t was another day of busting my ass moving the things an antique store sells, as well as the related paraphernalia used to sell it. Jessika and I headed over on our bikes at 10am, and were soon joined by Morgan Anarchy. Temperatures reached up into the 80s today and arranging objects in that rental truck put me a hot environment. But it was gratifying to pull my weight in this way, and Morgan and I work well together. Interestingly, being on the job and working hard is the only alternative I know to socializing with Morgan (and even Jessika) around a supply of endless alcohol. It was like an alternative drug, like one of us had said, "Hey guys, let's take some WORK today!" I found myself wanting to have a career as a simple labourer. It felt so honest, so much like a service to humanity, especially in comparison to that slack shift I used to pull doing the night shift at an internet service provider.
something hilariously offensive that Nikolai once told Dave"I do anything [name of "employer"] tells me to. If he told me to put the Jews in that oven...
[indicates big ancient scary furnace at the edge of the parking lot, one that had long ago been yanked out of one of the adjacent buildings, complete with thirty-foot smokestack, and left to rot away in the elements],
...I'd do it."
[Just so you know, both Nikolai and Dave both have Jewish ancestors, so they get to tell jokes like that, see?]
back to the story at handThere was lots of cold pizza left over from yesterday's lunch, and that served as a fulfilling breakfast. But for lunch something else seemed more appropriate, so our "employer" told us we could charge anything we wanted at an adjacent café (interestingly, the café is the tenant for the whole building and had been subleasing the bulk of its space to the antique store until the café decided to kick them out).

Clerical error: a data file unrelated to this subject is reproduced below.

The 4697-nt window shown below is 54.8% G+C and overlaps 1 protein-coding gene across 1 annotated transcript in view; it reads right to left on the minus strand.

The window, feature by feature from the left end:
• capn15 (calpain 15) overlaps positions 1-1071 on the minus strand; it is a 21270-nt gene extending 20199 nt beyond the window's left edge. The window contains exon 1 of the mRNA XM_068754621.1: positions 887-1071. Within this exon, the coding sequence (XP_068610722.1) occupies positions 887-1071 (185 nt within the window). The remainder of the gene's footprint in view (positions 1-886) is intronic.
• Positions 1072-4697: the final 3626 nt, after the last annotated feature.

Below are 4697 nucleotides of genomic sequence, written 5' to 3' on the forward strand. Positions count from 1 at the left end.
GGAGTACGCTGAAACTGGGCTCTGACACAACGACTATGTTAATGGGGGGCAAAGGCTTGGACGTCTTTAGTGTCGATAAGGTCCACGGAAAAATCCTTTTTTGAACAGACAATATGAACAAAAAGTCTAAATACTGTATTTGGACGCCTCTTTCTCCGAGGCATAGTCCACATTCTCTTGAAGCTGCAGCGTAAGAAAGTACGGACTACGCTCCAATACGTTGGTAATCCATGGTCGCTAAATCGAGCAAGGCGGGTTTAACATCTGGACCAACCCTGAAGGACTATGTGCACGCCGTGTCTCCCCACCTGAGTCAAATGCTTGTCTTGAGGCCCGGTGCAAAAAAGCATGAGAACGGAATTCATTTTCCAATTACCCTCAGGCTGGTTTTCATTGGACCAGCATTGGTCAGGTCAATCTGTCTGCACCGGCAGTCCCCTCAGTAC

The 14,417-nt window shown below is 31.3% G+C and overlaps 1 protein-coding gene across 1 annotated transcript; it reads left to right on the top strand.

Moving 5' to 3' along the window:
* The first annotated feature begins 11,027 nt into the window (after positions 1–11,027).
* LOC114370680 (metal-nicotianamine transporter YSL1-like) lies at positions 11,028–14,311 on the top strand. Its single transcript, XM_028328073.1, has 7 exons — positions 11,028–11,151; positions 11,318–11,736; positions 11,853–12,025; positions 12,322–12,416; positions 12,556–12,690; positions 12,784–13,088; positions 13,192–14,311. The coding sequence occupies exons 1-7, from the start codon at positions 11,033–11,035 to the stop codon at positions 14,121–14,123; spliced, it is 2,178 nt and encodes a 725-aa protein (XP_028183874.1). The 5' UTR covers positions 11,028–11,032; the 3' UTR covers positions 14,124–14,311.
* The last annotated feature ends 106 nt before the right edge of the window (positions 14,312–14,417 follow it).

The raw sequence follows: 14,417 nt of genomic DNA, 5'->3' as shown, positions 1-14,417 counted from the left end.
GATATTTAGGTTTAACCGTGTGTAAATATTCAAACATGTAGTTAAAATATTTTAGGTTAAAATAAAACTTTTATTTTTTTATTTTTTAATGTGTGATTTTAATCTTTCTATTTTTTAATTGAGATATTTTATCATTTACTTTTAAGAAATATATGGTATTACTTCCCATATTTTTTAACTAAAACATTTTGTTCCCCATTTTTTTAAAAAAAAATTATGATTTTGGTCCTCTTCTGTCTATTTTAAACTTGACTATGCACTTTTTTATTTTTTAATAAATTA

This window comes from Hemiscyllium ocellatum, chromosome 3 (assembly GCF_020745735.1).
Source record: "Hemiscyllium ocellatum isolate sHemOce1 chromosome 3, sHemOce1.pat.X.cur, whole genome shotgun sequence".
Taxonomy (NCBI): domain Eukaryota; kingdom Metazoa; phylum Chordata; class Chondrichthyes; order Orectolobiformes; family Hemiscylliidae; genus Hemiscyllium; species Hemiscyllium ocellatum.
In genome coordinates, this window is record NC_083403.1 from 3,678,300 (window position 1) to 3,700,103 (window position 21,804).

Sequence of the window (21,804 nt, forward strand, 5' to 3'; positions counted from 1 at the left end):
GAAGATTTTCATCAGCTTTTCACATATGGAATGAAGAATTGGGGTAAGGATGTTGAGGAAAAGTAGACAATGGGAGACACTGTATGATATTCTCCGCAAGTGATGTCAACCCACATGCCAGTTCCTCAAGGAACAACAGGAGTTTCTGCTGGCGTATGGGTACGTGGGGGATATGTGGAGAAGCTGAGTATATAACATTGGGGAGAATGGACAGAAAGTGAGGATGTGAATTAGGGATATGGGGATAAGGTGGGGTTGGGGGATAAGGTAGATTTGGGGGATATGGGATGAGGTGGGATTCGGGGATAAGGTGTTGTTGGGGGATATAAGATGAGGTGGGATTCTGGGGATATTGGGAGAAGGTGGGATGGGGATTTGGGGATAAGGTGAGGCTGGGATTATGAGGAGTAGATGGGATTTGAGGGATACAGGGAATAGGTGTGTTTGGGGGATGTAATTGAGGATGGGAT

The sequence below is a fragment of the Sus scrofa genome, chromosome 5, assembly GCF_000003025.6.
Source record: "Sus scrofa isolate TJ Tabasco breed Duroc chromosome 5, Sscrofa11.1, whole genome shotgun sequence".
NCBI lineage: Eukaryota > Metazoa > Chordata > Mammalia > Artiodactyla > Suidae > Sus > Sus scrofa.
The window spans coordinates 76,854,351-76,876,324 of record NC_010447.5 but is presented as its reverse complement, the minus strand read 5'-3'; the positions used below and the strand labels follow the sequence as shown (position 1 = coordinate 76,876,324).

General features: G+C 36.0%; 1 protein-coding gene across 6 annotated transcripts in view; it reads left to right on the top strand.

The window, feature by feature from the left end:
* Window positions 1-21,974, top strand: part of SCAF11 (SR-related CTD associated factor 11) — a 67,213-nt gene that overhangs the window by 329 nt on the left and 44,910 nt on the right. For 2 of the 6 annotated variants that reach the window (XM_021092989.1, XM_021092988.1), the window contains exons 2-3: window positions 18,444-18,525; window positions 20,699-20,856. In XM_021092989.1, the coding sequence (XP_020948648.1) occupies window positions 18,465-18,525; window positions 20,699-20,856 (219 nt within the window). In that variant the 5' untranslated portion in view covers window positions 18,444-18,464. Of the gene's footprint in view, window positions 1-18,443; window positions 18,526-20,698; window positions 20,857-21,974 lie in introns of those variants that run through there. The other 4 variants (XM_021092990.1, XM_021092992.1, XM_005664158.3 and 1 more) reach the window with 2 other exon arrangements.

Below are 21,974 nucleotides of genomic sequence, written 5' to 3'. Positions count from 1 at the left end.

After a final run to the new space, I went with Nora and David on a drive to Ivy (12 miles to the west of Charlottesville) to drop off some furniture at another antique store there. One of the pieces broke a leg in transit, and David explained it to the customer saying by saying it was a "clean break." They accepted it anyway, after a little deliberation. During the whole drive both to and from Ivy, David and Nora discussed the seamy underbelly of the business, leases and contracts in which their antique store has been entangled of late. None of it meant anything to me, except for the level of worked-up they got over it. Not only would all of this mean even less to you, the reader, but it violates the spirit of my "employment" to discuss these things any further.
When I returned from Ivy, Jessika and Morgan had already left. I helped out with lots of heavy lifting for the final round of packing, then the day was done. As a token of his appreciation, my "employer" gave me all of the lesser liquor from his liquor cabinet. This was "rot gut" to the likes of Nora and him, but to me, it was $$$ I didn't have to spend for the basics of vodkatea.
On the ride home, Charlottesville seemed to be throwing a massive spontaneous party in celebration of the first warm rainless Friday night in months. All of Jefferson Park Avenue smelled of barbecue, while front porches seemed to be at last justifying their construction costs.
ack home, Deya was cooking catfish and Jessika was proudly declaring special rules for her new leopard-skin "day bed" (a kind of couch, really). It had been yet another perk of working for the antique store. A few bottles at a time, I brought in the many bottles of booze I'd carried back from my day of hard labour. We decided to hide them all away lest they prove too tempting to Morgan Anarchy.
The catfish, by the way, dated back to the Matthew Hart era. He'd tried once to cook a piece of it and gave up when it seemed to take too long. Deya did a great job with them, covering them in batter and frying them up. I don't know what river they came from but they weren't too funky.
A whole bunch of white smoke from burning electronics came pouring out of my stereo as I played Slayer's South of Heaven (a used CD that Monster Boy tracked down for me). The smoke was terribly noxious, but interestingly, the stereo didn't suddenly stop working (as usually happens when the smoke leaks out).